revolving doors

Get our monthly newsletter

Follow us on social media

CEO reviews recent developments in the Commission's approach to the revolving door.

A Corporate Europe Observatory complaint to the lobby register secretariat is challenging the Commission to properly implement its own lobby transparency rules. 

After a decade of lobby scandals and debate on how to secure transparency and ethics, the European Commission needs to go beyond half measures.

The way in which the Commission has appointed the head of its “in-house think-tank” has demonstrated its woefully inadequate conflict of interest assessment for new appointments, says Corporate Europe Observatory. The conflict of interest assessment applied to the former chief of the Lisbon Council, Ann Mettler as head of the new European Political Strategy Center (EPSC) does not appear to have explored her close cooperation with some of the biggest corporate players in the digital and technology market. In CEO's view, this casts serious doubts on the independence of the advice that is to be given to President Juncker and his college of commissioners.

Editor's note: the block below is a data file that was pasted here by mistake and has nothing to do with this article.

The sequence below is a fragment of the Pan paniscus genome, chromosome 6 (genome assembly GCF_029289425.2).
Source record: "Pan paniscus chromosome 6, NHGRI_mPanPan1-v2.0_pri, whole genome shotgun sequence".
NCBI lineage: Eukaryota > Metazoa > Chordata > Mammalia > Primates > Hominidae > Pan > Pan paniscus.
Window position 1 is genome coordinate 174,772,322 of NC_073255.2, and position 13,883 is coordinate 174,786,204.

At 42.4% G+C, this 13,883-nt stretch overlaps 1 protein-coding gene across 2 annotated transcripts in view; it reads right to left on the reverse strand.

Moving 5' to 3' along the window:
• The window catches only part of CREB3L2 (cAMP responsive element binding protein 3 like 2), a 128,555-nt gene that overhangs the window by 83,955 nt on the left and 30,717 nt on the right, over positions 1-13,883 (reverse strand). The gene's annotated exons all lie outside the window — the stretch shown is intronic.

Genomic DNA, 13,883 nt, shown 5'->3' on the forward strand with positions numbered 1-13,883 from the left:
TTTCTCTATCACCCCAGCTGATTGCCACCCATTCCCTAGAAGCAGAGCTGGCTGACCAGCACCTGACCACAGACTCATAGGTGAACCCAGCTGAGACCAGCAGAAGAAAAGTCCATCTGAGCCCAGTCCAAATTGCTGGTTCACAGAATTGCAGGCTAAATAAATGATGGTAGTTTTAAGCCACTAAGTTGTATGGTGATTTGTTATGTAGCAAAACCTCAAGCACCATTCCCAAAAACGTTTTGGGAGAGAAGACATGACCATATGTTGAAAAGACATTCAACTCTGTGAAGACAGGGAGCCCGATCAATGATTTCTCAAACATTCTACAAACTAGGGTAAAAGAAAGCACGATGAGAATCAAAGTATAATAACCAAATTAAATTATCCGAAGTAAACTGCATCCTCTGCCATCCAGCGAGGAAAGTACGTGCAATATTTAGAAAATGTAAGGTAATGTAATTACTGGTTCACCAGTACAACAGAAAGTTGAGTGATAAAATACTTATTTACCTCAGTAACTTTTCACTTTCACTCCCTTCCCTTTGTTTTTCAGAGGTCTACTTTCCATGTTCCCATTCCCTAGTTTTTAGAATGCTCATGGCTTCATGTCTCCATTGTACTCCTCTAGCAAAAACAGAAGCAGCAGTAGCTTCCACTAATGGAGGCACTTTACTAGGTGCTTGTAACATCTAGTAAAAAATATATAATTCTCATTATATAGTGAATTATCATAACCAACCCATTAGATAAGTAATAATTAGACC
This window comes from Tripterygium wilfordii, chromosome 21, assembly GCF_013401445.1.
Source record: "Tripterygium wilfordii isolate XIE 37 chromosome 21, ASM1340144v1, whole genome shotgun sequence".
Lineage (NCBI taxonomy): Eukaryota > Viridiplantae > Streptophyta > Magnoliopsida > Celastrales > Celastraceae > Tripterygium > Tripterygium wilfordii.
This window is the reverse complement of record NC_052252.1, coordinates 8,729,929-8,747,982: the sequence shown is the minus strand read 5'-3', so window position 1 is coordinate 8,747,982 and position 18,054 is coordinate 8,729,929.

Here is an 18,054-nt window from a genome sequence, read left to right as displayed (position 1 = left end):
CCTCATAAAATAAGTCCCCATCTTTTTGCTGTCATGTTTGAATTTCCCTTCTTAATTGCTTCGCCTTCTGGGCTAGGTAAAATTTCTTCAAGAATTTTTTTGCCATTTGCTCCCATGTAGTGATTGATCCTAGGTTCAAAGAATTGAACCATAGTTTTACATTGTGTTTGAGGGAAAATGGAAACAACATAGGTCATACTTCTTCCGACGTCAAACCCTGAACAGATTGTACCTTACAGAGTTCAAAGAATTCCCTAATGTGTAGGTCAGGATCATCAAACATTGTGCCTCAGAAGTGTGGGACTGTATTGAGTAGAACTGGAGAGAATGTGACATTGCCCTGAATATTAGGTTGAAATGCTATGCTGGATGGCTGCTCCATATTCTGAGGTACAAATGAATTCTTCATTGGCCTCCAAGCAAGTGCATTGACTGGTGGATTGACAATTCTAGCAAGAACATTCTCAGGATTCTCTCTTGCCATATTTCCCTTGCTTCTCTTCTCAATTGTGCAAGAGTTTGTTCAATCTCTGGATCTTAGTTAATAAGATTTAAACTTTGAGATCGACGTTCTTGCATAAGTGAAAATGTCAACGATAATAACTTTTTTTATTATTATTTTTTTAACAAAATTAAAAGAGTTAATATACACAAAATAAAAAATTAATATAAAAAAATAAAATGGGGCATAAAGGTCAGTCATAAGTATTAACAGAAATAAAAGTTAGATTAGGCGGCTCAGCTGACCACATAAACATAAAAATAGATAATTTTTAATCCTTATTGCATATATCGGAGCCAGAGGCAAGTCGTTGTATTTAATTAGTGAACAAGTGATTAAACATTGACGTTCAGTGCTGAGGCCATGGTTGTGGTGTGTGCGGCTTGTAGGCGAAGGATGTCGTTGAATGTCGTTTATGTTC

With KPMG compiling an assessment of the “operational and fiscal challenges” of state-owned enterprises for the public purse on behalf of the European Commission, concerns about a new wave of privatisation arise.

A new report from CEO shows gas industry lobbying could lock Europe into 40-50 more years of dependency on fossil fuels.

With the 23rd edition of the UN climate talks, COP23, now put to bed, CEO takes a look at what was achieved and what's left to play for.

Dodgy data and missing lobby organisations still characterise the EU’s voluntary lobby transparency register. Corporate Europe Observatory has now submitted a series of complaints on specific entries, and urges decision-makers to get tough on those who break the rules.